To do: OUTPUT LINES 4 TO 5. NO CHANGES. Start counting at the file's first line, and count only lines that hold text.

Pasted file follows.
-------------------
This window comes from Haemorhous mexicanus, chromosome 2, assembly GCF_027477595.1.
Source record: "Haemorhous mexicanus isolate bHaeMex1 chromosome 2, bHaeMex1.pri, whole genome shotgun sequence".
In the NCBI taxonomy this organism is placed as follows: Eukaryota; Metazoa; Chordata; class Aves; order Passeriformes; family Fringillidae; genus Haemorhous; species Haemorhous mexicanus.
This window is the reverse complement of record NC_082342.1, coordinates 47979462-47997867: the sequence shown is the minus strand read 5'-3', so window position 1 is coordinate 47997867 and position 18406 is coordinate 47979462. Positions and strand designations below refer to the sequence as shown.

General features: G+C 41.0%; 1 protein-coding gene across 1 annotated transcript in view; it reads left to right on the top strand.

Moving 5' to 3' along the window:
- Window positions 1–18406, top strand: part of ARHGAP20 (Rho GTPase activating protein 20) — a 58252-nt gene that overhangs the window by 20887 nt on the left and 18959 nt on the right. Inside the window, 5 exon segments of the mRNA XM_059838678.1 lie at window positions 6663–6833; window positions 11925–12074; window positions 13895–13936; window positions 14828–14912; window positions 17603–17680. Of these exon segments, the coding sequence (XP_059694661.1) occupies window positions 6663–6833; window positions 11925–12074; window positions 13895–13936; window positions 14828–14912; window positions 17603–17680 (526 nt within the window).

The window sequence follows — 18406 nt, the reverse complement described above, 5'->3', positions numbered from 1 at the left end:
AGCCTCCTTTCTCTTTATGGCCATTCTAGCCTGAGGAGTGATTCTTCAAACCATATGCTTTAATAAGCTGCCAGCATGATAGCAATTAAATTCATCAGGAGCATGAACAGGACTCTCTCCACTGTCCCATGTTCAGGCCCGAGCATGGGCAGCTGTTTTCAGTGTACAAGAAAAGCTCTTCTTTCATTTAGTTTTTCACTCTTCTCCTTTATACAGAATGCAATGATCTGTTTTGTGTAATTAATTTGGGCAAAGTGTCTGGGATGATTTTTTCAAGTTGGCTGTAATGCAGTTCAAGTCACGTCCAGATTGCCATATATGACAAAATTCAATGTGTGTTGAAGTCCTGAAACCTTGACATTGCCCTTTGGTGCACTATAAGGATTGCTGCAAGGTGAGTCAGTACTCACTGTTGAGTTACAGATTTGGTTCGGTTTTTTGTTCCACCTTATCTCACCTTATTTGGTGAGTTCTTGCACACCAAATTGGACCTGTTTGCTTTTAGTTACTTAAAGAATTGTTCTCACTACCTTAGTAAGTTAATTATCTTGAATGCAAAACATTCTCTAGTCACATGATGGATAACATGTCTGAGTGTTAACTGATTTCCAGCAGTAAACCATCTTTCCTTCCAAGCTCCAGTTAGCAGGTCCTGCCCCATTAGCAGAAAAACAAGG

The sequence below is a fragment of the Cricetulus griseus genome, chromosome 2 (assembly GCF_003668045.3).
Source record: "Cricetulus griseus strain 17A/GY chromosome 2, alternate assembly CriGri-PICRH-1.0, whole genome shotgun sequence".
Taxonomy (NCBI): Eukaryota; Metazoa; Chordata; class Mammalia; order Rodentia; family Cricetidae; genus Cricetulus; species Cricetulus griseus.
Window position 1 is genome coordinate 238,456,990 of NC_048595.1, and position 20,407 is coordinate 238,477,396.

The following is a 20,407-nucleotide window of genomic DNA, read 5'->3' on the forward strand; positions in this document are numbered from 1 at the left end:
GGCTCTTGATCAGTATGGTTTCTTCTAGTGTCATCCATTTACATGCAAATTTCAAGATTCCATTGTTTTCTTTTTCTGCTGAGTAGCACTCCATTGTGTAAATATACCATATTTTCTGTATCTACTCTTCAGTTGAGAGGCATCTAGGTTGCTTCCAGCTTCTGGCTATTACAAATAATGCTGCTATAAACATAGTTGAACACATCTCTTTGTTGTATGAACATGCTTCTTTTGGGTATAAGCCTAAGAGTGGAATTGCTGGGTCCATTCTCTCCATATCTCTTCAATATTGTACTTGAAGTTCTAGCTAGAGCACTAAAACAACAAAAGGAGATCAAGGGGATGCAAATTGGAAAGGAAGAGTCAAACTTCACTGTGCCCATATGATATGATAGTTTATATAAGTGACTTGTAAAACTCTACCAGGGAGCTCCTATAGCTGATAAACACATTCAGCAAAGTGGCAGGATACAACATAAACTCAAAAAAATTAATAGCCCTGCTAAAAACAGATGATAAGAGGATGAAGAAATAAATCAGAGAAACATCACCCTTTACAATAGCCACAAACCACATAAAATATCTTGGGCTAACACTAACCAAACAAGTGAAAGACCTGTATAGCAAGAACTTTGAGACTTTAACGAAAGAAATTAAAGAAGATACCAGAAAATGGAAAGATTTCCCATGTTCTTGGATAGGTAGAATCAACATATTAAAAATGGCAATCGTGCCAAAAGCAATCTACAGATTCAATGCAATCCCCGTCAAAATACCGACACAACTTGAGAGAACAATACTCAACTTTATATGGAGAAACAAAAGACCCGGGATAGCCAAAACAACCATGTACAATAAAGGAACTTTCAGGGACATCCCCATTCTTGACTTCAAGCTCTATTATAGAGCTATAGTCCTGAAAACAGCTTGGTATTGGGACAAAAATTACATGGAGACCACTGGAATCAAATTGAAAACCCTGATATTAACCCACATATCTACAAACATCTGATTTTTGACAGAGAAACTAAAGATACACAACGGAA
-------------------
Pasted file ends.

This window is the reverse complement of record NC_082342.1, coordinates 47979462-47997867: the sequence shown is the minus strand read 5'-3', so window position 1 is coordinate 47997867 and position 18406 is coordinate 47979462. Positions and strand designations below refer to the sequence as shown.

General features: G+C 41.0%; 1 protein-coding gene across 1 annotated transcript in view; it reads left to right on the top strand.